BEIJING (Reuters) - China is considering temporarily easing quotas designed to boost production of electric cars to help automakers badly bruised by the coronavirus pandemic to revive slumping sales, people familiar with the matter said.
Policymakers in the world’s biggest auto market may also delay the implementation of a new emission particle restriction by six months to help the car industry, which has suffered a 79% drop in sales in February and expects a fall of around 10% in the first half of this year.
The United States had already planned to relax vehicle emissions rules. President Donald Trump’s administration on Tuesday completed a rollback of vehicle emissions standards adopted under predecessor Barack Obama. This will require 1.5% annual increases in efficiency through 2026 - much weaker than the 5% increases under the previous regime.
“Policymakers acknowledged that automakers are strained to promote electric models when overall demand is slowing. They want the auto industry to recover steadily this year,” one of the four people familiar with the matter said.
Authorities are still reviewing the details of the plan, which has yet to be finalised, sources said, declining to be named due to the sensitivity of the matter. The review is being discussed with officials at industry and environment ministries as well as automakers and industry bodies.
The policy shift comes as Xin Guobin, vice industry minister, said on Monday that China would “make adjustments on new energy vehicles and related policies to further promote the coordinated and healthy development of the automotive industry.”
The Ministry of Industry and Information Technology (MIIT) did not immediately respond to a request for comment. The Ministry of Ecology and Environment could not immediately be reached for comment.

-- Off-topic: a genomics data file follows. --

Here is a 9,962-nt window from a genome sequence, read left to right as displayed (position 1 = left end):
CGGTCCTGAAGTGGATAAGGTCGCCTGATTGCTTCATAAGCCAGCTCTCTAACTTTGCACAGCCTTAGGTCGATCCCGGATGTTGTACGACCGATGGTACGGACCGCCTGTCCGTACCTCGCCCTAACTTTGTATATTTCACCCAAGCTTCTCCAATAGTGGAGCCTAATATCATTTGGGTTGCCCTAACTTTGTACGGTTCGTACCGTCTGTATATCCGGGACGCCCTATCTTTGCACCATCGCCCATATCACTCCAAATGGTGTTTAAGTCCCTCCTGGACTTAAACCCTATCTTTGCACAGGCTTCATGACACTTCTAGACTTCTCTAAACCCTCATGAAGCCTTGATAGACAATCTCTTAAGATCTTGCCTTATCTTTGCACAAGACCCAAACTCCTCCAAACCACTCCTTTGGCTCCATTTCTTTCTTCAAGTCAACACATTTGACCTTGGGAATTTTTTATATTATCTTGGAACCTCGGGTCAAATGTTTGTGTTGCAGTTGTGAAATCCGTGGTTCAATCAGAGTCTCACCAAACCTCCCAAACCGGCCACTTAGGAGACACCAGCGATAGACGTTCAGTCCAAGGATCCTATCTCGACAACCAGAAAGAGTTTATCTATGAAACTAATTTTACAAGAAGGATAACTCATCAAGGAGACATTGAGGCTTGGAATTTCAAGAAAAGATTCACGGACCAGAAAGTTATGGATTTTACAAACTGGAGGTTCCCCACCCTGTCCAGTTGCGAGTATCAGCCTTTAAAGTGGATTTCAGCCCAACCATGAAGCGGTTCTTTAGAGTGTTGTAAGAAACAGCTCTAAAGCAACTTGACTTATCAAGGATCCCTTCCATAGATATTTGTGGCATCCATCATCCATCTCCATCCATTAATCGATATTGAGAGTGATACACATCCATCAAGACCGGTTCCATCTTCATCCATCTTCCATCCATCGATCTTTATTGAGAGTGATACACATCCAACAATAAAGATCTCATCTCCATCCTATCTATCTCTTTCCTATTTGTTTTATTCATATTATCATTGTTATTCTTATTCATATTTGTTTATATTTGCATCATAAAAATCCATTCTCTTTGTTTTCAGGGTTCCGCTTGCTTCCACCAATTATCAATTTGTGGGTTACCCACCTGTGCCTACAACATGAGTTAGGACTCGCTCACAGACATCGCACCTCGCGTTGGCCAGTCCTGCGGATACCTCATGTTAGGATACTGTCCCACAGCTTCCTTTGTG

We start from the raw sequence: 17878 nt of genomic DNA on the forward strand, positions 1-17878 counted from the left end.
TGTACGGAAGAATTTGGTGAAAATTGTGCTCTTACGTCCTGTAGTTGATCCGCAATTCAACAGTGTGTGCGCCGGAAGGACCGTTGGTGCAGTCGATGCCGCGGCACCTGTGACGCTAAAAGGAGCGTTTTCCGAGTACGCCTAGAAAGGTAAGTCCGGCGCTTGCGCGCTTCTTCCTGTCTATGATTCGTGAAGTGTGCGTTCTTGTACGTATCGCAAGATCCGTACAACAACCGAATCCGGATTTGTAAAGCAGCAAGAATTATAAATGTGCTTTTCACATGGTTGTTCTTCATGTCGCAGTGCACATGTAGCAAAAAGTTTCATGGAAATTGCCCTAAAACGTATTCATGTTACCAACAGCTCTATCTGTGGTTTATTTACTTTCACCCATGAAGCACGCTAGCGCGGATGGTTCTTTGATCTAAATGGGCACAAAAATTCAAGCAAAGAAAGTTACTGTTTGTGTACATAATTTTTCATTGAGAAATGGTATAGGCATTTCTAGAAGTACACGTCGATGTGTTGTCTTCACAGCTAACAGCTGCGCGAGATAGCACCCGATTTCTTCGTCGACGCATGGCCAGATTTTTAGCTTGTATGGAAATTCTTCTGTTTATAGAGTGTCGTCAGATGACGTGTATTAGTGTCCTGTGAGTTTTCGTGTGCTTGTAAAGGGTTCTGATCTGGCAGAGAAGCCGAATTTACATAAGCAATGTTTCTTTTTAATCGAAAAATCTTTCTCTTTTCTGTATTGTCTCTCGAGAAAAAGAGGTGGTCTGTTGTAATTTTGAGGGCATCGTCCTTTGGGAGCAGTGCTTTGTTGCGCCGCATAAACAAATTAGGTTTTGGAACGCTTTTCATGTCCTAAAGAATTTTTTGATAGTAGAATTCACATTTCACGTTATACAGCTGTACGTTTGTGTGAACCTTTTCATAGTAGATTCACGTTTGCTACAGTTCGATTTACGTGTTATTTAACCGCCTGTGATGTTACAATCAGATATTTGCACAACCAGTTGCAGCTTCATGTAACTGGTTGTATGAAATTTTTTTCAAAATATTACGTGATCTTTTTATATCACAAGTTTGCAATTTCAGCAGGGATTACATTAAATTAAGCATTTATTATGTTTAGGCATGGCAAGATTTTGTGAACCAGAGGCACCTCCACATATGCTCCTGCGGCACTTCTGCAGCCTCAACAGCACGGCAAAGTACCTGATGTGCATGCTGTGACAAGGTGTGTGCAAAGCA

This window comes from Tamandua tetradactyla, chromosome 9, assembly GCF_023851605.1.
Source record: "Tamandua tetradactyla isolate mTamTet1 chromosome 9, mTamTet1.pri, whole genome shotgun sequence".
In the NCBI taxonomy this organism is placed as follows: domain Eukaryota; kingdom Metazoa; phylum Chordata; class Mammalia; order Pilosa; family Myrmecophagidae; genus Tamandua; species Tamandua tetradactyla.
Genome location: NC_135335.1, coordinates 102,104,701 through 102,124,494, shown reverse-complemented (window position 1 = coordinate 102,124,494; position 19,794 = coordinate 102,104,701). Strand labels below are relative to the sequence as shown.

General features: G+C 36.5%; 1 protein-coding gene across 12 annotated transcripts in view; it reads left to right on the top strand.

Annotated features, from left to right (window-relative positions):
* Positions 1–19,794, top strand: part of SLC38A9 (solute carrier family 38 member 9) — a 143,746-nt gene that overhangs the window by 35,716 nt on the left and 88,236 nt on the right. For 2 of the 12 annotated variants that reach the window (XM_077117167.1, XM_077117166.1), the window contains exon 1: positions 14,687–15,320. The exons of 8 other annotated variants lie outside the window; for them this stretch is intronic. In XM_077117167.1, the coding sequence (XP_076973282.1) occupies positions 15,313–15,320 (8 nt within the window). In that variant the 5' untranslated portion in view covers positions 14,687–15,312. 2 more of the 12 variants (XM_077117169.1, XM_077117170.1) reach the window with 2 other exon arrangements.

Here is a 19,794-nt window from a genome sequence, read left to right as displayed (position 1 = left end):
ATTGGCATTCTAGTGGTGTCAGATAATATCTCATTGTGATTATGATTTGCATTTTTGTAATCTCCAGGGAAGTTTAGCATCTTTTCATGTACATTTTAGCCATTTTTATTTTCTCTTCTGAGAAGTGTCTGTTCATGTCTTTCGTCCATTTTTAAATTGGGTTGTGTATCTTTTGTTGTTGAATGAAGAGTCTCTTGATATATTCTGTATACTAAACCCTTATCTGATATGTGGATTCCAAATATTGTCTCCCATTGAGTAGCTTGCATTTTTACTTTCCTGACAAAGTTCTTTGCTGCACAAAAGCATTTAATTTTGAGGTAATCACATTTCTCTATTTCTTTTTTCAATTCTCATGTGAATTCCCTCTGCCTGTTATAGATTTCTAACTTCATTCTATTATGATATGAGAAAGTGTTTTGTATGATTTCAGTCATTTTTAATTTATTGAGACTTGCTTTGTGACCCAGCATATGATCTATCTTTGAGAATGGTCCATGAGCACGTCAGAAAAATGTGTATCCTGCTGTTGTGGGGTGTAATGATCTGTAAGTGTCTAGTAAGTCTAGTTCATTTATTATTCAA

China requires automakers doing business in the country to follow strict rules covering the production of so-called new energy vehicles (NEVs) as part of a quota system.
China hopes NEVs, such as battery-powered electric vehicles, plug-in hybrid and hydrogen fuel-cell cars, will account for around a quarter of all cars sold in the country in 2025, up sharply from 5% in 2019.
As a result carmakers, including Tesla (TSLA.O), Volkswagen (VOWG_p.DE), General Motors (GM.N), Toyota (7203.T) and Geely [GEELY.UL], have increased EV production. But the system has also been criticised for offering few incentives for automakers to improve gasoline cars’ efficiency.
The change in policy is largely aimed at helping automakers focus on selling more profitable gasoline cars to improve their cash flow. But a small group of companies — mostly Chinese automakers such as BYD (002594.SZ) — are already making money from electric vehicle sales.
The temporary easing of NEV quotas is likely to allow companies to delay new model launches, which have more costly technology than conventional vehicles, and also discourage them from aggressive marketing.
China’s vice industry minister Xin said the auto industry still faced great difficulties and challenges.
“Even though production has resumed to a relatively high level, it is possible that some enterprises would cut production in the subsequent period due to insufficient market demand and increased inventories,” he said.
To spur demand, China said late on Tuesday that it will extend subsidies for NEV purchases and extend their purchase tax exemption for two years.
Reporting by Yilei Sun and Norihiko Shirouzu; Editing by Miyoung Kim and Jane Merriman